Learning Progressions in Science Education


Learning progressions embody a developmental approach to learning by describing hypothetical paths that students might take as they develop progressively more sophisticated ways of reasoning about scientific concepts and practices in a domain over extended periods of time (Smith, Wiser, Anderson & Krajcik, 2006). There are four key features that characterize LPs in science (Corcoran et al., 2009). First, LPs are centered on a few foundational and generative disciplinary ideas and inquiry practices. Second, LPs are bounded by a lower anchor that describes assumptions about the prior knowledge and skills of learners as they enter the progression, and an upper anchor that describes the expected outcomes by the end of the progression. The upper anchor is predominantly determined by societal expectations and analyses of the domain. Third, LPs describe the development of students’ understandings as intermediate steps or levels between the two anchors. These levels are derived from analyses of research on student learning in the domain. LPs also include descriptions of expected learning performances at each level that can be used to track student progress. Fourth, LPs are mediated by targeted instruction and curriculum. That is, they describe learning as facilitated by carefully designed learning environments. It is important to note that LPs by their very nature are hypothetical; they are conjectural models of learning over time that need to be empirically validated. In validating an LP one is trying to determine if the nature and order of the intermediate steps fit empirical data on student thinking from cross-sectional studies (e.g. Mohan, Chen & Anderson, 2009;), and teaching experiments (e.g. Lehrer & Schauble, 2012).

Syllabi and Slides

Learning Progressions slides by Ravit Duncan

Video Resources

Listen to the Learning Progressions in Science Education webinar


Basic Reading
  • Corcoran, T., Mosher, F. A., & Rogat, A. (2009). Learning progressions in science: An evidence-based approach to reform. NY: Center on Continuous Instructional Improvement, Teachers College — Columbia University. [Access Online]
Additional Reading
  • Rivet, A. & Kastens, K. (2012). Developing a construct-based assessment to examine students’ analogical reasoning around physical models in earth science. Journal of Research in Science Teaching, 49(6), 713-743.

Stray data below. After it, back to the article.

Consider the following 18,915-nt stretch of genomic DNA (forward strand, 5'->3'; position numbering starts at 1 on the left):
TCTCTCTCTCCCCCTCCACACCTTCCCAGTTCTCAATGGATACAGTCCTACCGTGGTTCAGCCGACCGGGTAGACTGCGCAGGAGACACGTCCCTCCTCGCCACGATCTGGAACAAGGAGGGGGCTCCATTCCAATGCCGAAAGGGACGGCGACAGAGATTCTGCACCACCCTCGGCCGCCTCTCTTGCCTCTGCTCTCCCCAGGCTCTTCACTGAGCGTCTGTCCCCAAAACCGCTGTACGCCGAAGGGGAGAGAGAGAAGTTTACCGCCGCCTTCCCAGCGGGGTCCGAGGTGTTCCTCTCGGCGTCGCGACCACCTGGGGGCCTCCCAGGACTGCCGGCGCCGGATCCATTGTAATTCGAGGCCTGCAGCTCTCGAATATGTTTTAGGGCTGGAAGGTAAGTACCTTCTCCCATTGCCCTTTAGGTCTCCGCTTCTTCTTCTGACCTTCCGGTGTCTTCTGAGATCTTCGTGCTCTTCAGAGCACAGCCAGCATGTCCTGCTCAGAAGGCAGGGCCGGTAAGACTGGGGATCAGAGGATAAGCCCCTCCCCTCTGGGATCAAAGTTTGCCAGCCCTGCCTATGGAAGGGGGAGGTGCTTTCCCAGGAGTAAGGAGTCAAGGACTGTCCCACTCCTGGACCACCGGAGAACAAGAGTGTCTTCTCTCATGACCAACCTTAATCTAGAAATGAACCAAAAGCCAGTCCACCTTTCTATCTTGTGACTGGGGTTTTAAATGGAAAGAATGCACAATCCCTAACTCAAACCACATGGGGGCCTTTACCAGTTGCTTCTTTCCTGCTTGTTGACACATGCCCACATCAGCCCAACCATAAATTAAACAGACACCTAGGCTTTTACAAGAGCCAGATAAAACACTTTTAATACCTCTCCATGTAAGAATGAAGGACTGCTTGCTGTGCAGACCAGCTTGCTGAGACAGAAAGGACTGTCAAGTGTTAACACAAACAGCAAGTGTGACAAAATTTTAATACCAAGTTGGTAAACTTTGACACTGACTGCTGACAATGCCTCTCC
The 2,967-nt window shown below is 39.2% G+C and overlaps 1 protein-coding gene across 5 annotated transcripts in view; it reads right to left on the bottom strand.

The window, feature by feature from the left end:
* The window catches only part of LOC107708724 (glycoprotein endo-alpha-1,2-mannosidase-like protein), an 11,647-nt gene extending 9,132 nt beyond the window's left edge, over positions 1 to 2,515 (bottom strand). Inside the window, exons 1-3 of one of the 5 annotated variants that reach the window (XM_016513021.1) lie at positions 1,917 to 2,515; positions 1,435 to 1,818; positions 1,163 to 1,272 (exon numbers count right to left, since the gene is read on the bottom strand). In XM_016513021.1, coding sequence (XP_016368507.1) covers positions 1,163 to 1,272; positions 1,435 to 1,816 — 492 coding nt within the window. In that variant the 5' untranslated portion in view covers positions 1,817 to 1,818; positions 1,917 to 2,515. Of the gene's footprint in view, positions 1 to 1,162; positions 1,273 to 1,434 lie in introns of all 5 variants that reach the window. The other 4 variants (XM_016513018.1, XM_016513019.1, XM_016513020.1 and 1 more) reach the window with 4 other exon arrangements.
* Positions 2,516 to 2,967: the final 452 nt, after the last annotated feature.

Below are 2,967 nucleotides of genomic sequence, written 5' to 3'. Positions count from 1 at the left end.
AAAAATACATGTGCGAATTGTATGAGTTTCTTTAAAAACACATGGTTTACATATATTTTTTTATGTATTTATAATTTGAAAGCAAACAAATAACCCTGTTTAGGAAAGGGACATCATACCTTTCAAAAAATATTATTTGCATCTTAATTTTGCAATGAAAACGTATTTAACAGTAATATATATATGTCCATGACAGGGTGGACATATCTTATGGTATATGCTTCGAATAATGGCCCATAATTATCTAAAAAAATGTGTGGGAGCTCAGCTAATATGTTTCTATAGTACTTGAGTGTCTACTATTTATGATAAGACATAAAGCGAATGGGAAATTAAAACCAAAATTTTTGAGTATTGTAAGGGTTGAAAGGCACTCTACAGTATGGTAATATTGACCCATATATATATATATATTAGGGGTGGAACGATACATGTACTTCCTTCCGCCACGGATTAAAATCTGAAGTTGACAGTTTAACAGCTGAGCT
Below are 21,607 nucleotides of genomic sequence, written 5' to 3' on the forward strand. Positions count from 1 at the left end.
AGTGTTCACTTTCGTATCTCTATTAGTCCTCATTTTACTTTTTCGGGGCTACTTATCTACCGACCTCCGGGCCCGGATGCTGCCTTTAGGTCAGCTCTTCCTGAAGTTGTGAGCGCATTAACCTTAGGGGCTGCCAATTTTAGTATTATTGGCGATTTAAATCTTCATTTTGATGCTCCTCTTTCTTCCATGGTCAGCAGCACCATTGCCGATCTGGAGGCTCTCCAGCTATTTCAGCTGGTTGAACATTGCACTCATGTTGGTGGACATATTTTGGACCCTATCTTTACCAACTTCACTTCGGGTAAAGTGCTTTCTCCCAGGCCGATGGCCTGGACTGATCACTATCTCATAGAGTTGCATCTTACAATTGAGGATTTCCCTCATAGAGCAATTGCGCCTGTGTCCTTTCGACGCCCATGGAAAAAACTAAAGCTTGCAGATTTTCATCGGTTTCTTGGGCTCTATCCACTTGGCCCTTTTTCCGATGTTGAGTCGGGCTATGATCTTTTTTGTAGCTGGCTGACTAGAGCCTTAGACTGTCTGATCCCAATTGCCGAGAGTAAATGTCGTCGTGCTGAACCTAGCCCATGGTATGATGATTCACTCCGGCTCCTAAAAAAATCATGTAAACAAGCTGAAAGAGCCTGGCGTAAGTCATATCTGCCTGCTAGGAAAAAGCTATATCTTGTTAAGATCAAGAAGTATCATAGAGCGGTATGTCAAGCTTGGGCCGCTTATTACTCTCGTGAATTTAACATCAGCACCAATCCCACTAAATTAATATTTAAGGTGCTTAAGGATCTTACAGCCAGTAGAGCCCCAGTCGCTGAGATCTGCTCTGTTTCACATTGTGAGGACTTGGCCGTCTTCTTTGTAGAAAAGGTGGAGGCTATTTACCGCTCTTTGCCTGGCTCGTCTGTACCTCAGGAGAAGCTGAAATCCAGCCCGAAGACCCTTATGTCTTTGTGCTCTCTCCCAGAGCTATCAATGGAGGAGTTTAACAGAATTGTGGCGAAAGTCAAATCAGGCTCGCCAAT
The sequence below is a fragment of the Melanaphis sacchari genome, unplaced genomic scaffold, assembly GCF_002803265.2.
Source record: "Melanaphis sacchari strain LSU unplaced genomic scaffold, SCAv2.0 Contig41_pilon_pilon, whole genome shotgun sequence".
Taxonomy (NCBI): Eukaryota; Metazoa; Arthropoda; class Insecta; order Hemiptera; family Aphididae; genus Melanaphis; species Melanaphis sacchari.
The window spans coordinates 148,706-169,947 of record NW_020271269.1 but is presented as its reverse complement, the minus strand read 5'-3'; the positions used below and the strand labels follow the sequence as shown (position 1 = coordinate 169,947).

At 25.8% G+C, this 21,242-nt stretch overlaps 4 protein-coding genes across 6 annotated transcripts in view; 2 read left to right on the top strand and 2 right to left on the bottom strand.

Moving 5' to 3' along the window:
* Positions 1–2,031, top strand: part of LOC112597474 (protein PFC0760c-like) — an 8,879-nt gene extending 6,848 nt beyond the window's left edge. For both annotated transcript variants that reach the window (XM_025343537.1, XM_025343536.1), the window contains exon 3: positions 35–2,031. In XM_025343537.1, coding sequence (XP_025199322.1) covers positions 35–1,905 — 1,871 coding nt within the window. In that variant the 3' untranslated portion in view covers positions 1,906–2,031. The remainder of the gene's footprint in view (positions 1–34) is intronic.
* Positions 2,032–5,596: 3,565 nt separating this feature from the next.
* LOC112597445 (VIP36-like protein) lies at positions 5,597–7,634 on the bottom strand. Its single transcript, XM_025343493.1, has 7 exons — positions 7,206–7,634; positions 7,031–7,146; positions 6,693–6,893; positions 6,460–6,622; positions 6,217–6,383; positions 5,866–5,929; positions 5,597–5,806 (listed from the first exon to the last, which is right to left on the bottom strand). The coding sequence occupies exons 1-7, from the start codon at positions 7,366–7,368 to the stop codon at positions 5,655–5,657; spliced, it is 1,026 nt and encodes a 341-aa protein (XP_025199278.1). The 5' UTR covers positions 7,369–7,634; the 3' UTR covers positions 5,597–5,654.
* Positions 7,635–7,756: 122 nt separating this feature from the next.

• Sikorski, T., & Hammer, D. (2010). A critique of how three learning progressions conceptualize sophistication and progress. In K. Gomez, L. Lyons & J. Radinsky (Eds.), Learning in the Disciplines: Proceedings of the 9th International Conference of the Learning Sciences (ICLS 2010) – Volume 1, Full Papers. Chicago IL: International Society of the Learning Sciences.
  • Shea, N., & Duncan, R. G. (2012). From theory to data: Refining a learning progression. Journal of the Learning Sciences, 22(1), 7-32.
  • Songer, N. B., Kelcey, B., and Gotwals, A. (2009) How and When Does Complex Reasoning Occur? Empirically Driven Development of a Learning Progression focused on Complex Reasoning About Biodiversity. Journal of Research in Science Teaching 46(6), 610-633.
  • Steedle, J. T. & Shavelson, R. J. (2009). Supporting valid interpretations of learning progression level diagnoses. Journal of Research in Science Teaching, 46(6), 699-715.
  • Wiser, M., Smith, C., & Doubler, S. (2012). Learning Progressions as tool for curriculum development: Lessons from the Inquiry Project. In A. Alonzo & A. Gotwals (Eds.), Learning Progressions in Sciences. Sense Publishing.

Learning Scientists Who Have Researched This Topic

  • Alicia Alonzo
  • Charles (Andy) Anderson
  • Derek Briggs
  • Ravit Duncan
  • Erin Furtak
  • Amelia Gotwals
  • Joseph Krajcik
  • Richard Lehrer
  • Kathleen Metz
  • Knut Neumann
  • Leona Schuable
  • Carol Smith
  • Marianne Weiser
  • Mark Wilson